A public speaker and program coordinator of the Out in Schools program, the Institute for Gender, Race, Sexuality and Social Justice (GRSJ) graduate Jen Sung leads a team into high schools throughout British Columbia, using film to open dialogue about LGBTQ (gay, lesbian, bisexual, transgender, queer) issues and other forms of discrimination.
“Being able to show up to schools and look a little bit different and speak a particular kind of language around sensitive issues related to sexuality and gender, bringing [a] feminist analysis into the classroom – that’s the root of my activism.”
The Out in Schools program is critical because two thirds of LGBTQ students feel unsafe at school, and LGBTQ students are four times more likely to attempt suicide than their straight peers.
At the back of the room or here and there throughout are the unresponsive ones, the disconnected. Jen Sung seems to be addressing the room of students, but these quiet disengaged ones — her passion is reaching them.
“My job and what gets me really excited and passionate [about] is planting those seeds and dropping hints so that even if they’re not participating in a conventional way I know that the learning is taking place internally. I’m starting to work with non-verbal communication, recognizing and acknowledging the introverts, the disengaged or disenfranchised, those who are more silenced or feel more silenced. I see the light bulbs going off and I think, ‘okay, I’m doing something here’.
Jen graduated from GRSJ in 2009. For her, GRSJ was the key light bulb that ignited her career path and the way she looks at the world.
“It’s the lens that I use in every interaction that I have with people, the lens I use to help me navigate public, private, mainstream or sub-cultural spaces. It really provided a sense of fluidity in how I can talk to people in a non-hierarchical way. It provides a framework for me and I can shift my language in a different way because of what I learned for four years in the program.”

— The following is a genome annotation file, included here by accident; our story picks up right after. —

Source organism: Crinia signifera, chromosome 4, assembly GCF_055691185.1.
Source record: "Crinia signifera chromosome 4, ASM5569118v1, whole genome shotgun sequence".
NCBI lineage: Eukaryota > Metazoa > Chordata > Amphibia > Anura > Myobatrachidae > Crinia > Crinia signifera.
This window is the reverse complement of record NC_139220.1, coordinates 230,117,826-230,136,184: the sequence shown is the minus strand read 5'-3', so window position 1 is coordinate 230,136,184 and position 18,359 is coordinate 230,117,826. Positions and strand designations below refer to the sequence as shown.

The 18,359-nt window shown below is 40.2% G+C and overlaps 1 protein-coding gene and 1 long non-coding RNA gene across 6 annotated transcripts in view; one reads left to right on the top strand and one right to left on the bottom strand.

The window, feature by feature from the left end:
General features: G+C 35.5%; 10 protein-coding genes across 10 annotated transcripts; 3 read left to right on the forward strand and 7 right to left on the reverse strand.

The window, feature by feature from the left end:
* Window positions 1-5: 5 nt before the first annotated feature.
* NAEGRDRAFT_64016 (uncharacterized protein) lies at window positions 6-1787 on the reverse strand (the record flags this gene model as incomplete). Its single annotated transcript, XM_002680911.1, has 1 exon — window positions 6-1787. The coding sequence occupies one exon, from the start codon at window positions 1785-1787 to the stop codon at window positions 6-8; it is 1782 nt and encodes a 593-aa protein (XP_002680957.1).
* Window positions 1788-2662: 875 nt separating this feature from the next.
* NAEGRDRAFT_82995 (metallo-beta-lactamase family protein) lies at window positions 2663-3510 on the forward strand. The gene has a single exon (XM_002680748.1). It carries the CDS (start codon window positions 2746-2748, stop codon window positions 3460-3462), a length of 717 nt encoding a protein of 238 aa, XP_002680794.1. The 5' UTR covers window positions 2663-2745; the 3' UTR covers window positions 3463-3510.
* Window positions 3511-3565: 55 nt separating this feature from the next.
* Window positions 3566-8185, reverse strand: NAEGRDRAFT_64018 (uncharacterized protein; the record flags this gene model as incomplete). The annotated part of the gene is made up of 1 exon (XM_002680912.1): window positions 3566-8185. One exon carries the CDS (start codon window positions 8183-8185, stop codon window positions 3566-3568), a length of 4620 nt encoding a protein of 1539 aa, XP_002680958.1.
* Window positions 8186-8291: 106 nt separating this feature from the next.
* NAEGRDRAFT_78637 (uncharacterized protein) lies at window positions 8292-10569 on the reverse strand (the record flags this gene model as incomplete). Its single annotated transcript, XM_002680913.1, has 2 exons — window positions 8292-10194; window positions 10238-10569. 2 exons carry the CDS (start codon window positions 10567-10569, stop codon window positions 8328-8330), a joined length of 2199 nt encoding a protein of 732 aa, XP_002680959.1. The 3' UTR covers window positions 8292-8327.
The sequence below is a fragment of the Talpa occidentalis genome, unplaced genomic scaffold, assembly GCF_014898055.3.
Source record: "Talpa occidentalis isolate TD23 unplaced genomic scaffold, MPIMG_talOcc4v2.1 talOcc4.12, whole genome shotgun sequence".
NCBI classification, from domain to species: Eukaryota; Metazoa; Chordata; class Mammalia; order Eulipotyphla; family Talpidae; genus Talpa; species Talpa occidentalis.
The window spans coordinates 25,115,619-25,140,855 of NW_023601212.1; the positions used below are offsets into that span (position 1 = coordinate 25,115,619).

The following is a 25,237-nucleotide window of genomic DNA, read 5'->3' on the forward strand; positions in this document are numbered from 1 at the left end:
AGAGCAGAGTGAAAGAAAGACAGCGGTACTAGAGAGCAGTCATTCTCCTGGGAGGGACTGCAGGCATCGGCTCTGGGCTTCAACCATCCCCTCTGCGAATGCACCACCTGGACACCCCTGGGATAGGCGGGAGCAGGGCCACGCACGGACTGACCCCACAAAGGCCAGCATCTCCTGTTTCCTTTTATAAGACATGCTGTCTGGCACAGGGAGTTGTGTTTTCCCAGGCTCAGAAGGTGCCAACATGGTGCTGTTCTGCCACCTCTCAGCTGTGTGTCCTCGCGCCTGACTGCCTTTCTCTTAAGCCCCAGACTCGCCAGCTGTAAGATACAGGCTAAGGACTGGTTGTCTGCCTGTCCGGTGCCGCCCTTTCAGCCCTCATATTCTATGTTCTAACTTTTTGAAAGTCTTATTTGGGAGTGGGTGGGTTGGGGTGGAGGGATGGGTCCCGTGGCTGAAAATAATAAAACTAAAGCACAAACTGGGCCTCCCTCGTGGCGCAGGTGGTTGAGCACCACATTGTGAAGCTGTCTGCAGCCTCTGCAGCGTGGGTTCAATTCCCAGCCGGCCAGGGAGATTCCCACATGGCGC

“GRSJ is like the foundation to everything that I do, the analysis – I learned how to speak, how to look at the world in a different way. I learned how to be okay with my own discomfort and that has translated into my work in a very profound way. I can translate it as a facilitator… in a professional sense it is absolutely foundational.”
Her activism extends beyond Out in Schools, so much so that she was featured in Xtra West’s (now Daily Xtra) Top 30 Under 30.
Her path to her current work was activism too. She was working with WAVAW (Women Against Violence Against Women) for a year and a half as a victim service worker supporting women and before that with ASIA, the Asian Society for Intervention of AIDS, as a curriculum developer.
Through GRSJ, something shifted, she says, “It was something I could hold onto as a guide. I think about when I’m hiking and it’s a steep hill and there are stair railings, often there’s only a rope or a string to hang onto, I think of this program as that – when you’re confronted with this really steep hill of navigating life, whether you’re a queer person or whatever, this is the line that kind of helps direct you.”
“I’m lucky that I can have a fulltime position in a social profit talking to young people about queer issues related to social justice”. She tracks the path back to the Institute at UBC.
What would she say to a student considering GRSJ? “Be prepared to get your mind blown”.